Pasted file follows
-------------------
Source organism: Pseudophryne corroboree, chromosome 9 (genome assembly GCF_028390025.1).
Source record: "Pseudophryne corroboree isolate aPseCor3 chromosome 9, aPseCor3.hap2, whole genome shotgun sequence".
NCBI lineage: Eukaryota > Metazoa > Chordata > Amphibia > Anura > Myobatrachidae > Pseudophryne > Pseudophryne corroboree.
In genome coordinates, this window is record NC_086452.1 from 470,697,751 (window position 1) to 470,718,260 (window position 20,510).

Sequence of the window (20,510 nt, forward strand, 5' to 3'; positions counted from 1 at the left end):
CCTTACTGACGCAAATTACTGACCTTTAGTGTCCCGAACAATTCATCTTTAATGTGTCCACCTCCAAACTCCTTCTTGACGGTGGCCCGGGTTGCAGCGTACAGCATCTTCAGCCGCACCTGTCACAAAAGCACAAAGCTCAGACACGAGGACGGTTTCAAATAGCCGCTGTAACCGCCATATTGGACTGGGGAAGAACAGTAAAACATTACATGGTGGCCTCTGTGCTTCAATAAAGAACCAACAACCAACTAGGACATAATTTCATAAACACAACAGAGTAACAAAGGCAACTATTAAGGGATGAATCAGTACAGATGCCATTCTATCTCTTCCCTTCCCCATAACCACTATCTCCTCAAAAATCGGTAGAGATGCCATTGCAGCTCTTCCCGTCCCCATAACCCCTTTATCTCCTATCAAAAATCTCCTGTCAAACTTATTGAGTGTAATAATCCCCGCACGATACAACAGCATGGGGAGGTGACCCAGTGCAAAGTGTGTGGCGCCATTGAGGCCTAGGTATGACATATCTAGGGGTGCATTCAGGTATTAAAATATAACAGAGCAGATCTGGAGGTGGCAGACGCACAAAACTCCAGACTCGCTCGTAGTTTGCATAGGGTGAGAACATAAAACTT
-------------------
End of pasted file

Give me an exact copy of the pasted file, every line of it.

Source organism: Pseudophryne corroboree, chromosome 9 (genome assembly GCF_028390025.1).
Source record: "Pseudophryne corroboree isolate aPseCor3 chromosome 9, aPseCor3.hap2, whole genome shotgun sequence".
NCBI lineage: Eukaryota > Metazoa > Chordata > Amphibia > Anura > Myobatrachidae > Pseudophryne > Pseudophryne corroboree.
In genome coordinates, this window is record NC_086452.1 from 470,697,751 (window position 1) to 470,718,260 (window position 20,510).

Sequence of the window (20,510 nt, forward strand, 5' to 3'; positions counted from 1 at the left end):
CCTTACTGACGCAAATTACTGACCTTTAGTGTCCCGAACAATTCATCTTTAATGTGTCCACCTCCAAACTCCTTCTTGACGGTGGCCCGGGTTGCAGCGTACAGCATCTTCAGCCGCACCTGTCACAAAAGCACAAAGCTCAGACACGAGGACGGTTTCAAATAGCCGCTGTAACCGCCATATTGGACTGGGGAAGAACAGTAAAACATTACATGGTGGCCTCTGTGCTTCAATAAAGAACCAACAACCAACTAGGACATAATTTCATAAACACAACAGAGTAACAAAGGCAACTATTAAGGGATGAATCAGTACAGATGCCATTCTATCTCTTCCCTTCCCCATAACCACTATCTCCTCAAAAATCGGTAGAGATGCCATTGCAGCTCTTCCCGTCCCCATAACCCCTTTATCTCCTATCAAAAATCTCCTGTCAAACTTATTGAGTGTAATAATCCCCGCACGATACAACAGCATGGGGAGGTGACCCAGTGCAAAGTGTGTGGCGCCATTGAGGCCTAGGTATGACATATCTAGGGGTGCATTCAGGTATTAAAATATAACAGAGCAGATCTGGAGGTGGCAGACGCACAAAACTCCAGACTCGCTCGTAGTTTGCATAGGGTGAGAACATAAAACTT